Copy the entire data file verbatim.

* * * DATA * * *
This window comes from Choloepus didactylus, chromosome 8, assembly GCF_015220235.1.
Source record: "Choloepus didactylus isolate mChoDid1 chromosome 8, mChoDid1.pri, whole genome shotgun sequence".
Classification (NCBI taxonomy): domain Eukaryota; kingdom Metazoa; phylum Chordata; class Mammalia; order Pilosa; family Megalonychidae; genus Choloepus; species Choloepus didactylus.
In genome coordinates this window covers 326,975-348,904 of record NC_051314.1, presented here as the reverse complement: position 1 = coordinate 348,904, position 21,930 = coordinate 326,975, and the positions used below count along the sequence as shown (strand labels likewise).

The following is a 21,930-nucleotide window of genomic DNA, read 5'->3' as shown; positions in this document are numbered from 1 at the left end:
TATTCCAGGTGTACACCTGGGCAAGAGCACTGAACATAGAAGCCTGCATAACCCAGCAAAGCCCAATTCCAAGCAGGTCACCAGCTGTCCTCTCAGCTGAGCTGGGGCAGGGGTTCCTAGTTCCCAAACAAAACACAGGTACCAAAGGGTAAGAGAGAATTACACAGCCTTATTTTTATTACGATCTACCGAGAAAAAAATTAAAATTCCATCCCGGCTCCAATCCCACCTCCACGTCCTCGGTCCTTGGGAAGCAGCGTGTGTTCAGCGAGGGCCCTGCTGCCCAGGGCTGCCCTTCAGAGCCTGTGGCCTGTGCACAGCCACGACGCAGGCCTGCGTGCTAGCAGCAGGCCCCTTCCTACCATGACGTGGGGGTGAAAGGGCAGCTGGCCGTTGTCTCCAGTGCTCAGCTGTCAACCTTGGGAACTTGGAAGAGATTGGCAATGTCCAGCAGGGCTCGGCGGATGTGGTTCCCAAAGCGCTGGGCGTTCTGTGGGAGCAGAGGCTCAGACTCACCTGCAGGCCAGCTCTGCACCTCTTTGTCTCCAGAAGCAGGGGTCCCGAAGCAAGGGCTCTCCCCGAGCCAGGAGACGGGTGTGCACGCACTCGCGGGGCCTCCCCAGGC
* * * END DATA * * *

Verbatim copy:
This window comes from Choloepus didactylus, chromosome 8, assembly GCF_015220235.1.
Source record: "Choloepus didactylus isolate mChoDid1 chromosome 8, mChoDid1.pri, whole genome shotgun sequence".
Classification (NCBI taxonomy): domain Eukaryota; kingdom Metazoa; phylum Chordata; class Mammalia; order Pilosa; family Megalonychidae; genus Choloepus; species Choloepus didactylus.
In genome coordinates this window covers 326,975-348,904 of record NC_051314.1, presented here as the reverse complement: position 1 = coordinate 348,904, position 21,930 = coordinate 326,975, and the positions used below count along the sequence as shown (strand labels likewise).

The following is a 21,930-nucleotide window of genomic DNA, read 5'->3' as shown; positions in this document are numbered from 1 at the left end:
TATTCCAGGTGTACACCTGGGCAAGAGCACTGAACATAGAAGCCTGCATAACCCAGCAAAGCCCAATTCCAAGCAGGTCACCAGCTGTCCTCTCAGCTGAGCTGGGGCAGGGGTTCCTAGTTCCCAAACAAAACACAGGTACCAAAGGGTAAGAGAGAATTACACAGCCTTATTTTTATTACGATCTACCGAGAAAAAAATTAAAATTCCATCCCGGCTCCAATCCCACCTCCACGTCCTCGGTCCTTGGGAAGCAGCGTGTGTTCAGCGAGGGCCCTGCTGCCCAGGGCTGCCCTTCAGAGCCTGTGGCCTGTGCACAGCCACGACGCAGGCCTGCGTGCTAGCAGCAGGCCCCTTCCTACCATGACGTGGGGGTGAAAGGGCAGCTGGCCGTTGTCTCCAGTGCTCAGCTGTCAACCTTGGGAACTTGGAAGAGATTGGCAATGTCCAGCAGGGCTCGGCGGATGTGGTTCCCAAAGCGCTGGGCGTTCTGTGGGAGCAGAGGCTCAGACTCACCTGCAGGCCAGCTCTGCACCTCTTTGTCTCCAGAAGCAGGGGTCCCGAAGCAAGGGCTCTCCCCGAGCCAGGAGACGGGTGTGCACGCACTCGCGGGGCCTCCCCAGGC